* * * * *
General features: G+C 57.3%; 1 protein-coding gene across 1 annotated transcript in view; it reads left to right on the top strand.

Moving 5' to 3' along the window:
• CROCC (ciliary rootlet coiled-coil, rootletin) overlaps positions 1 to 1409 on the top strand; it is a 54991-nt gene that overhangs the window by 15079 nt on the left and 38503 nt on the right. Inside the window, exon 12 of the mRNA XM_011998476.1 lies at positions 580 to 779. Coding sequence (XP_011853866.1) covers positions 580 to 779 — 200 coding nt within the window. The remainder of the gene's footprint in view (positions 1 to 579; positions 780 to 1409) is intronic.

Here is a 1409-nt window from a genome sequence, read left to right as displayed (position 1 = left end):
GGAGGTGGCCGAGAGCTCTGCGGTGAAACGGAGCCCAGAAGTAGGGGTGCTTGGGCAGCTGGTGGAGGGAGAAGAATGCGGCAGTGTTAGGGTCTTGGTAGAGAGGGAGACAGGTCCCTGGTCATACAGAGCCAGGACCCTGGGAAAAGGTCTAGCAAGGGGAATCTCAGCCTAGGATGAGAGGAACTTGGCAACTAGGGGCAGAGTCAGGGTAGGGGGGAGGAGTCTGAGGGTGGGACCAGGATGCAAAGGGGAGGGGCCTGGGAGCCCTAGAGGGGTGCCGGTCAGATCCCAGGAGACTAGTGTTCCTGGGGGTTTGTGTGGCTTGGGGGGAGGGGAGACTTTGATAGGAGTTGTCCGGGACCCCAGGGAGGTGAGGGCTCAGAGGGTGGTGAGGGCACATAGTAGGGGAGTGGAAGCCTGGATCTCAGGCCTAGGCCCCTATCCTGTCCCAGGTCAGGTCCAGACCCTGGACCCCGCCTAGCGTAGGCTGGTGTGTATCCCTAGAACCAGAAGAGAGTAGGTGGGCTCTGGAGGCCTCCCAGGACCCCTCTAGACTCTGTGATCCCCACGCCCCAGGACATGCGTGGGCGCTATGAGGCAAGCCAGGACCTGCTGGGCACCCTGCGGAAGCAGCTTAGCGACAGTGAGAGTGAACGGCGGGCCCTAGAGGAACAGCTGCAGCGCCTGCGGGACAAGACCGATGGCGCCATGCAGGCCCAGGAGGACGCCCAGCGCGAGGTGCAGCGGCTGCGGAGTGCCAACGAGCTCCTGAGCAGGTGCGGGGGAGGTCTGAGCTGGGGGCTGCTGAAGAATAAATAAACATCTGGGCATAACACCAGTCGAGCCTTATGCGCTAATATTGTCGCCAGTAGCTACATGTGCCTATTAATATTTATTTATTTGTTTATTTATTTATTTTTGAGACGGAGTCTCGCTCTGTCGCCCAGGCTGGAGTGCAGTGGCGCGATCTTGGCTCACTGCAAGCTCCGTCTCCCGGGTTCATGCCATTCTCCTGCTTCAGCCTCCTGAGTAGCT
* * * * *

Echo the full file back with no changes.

General features: G+C 57.3%; 1 protein-coding gene across 1 annotated transcript in view; it reads left to right on the top strand.

Moving 5' to 3' along the window:
• CROCC (ciliary rootlet coiled-coil, rootletin) overlaps positions 1 to 1409 on the top strand; it is a 54991-nt gene that overhangs the window by 15079 nt on the left and 38503 nt on the right. Inside the window, exon 12 of the mRNA XM_011998476.1 lies at positions 580 to 779. Coding sequence (XP_011853866.1) covers positions 580 to 779 — 200 coding nt within the window. The remainder of the gene's footprint in view (positions 1 to 579; positions 780 to 1409) is intronic.

Here is a 1409-nt window from a genome sequence, read left to right as displayed (position 1 = left end):
GGAGGTGGCCGAGAGCTCTGCGGTGAAACGGAGCCCAGAAGTAGGGGTGCTTGGGCAGCTGGTGGAGGGAGAAGAATGCGGCAGTGTTAGGGTCTTGGTAGAGAGGGAGACAGGTCCCTGGTCATACAGAGCCAGGACCCTGGGAAAAGGTCTAGCAAGGGGAATCTCAGCCTAGGATGAGAGGAACTTGGCAACTAGGGGCAGAGTCAGGGTAGGGGGGAGGAGTCTGAGGGTGGGACCAGGATGCAAAGGGGAGGGGCCTGGGAGCCCTAGAGGGGTGCCGGTCAGATCCCAGGAGACTAGTGTTCCTGGGGGTTTGTGTGGCTTGGGGGGAGGGGAGACTTTGATAGGAGTTGTCCGGGACCCCAGGGAGGTGAGGGCTCAGAGGGTGGTGAGGGCACATAGTAGGGGAGTGGAAGCCTGGATCTCAGGCCTAGGCCCCTATCCTGTCCCAGGTCAGGTCCAGACCCTGGACCCCGCCTAGCGTAGGCTGGTGTGTATCCCTAGAACCAGAAGAGAGTAGGTGGGCTCTGGAGGCCTCCCAGGACCCCTCTAGACTCTGTGATCCCCACGCCCCAGGACATGCGTGGGCGCTATGAGGCAAGCCAGGACCTGCTGGGCACCCTGCGGAAGCAGCTTAGCGACAGTGAGAGTGAACGGCGGGCCCTAGAGGAACAGCTGCAGCGCCTGCGGGACAAGACCGATGGCGCCATGCAGGCCCAGGAGGACGCCCAGCGCGAGGTGCAGCGGCTGCGGAGTGCCAACGAGCTCCTGAGCAGGTGCGGGGGAGGTCTGAGCTGGGGGCTGCTGAAGAATAAATAAACATCTGGGCATAACACCAGTCGAGCCTTATGCGCTAATATTGTCGCCAGTAGCTACATGTGCCTATTAATATTTATTTATTTGTTTATTTATTTATTTTTGAGACGGAGTCTCGCTCTGTCGCCCAGGCTGGAGTGCAGTGGCGCGATCTTGGCTCACTGCAAGCTCCGTCTCCCGGGTTCATGCCATTCTCCTGCTTCAGCCTCCTGAGTAGCT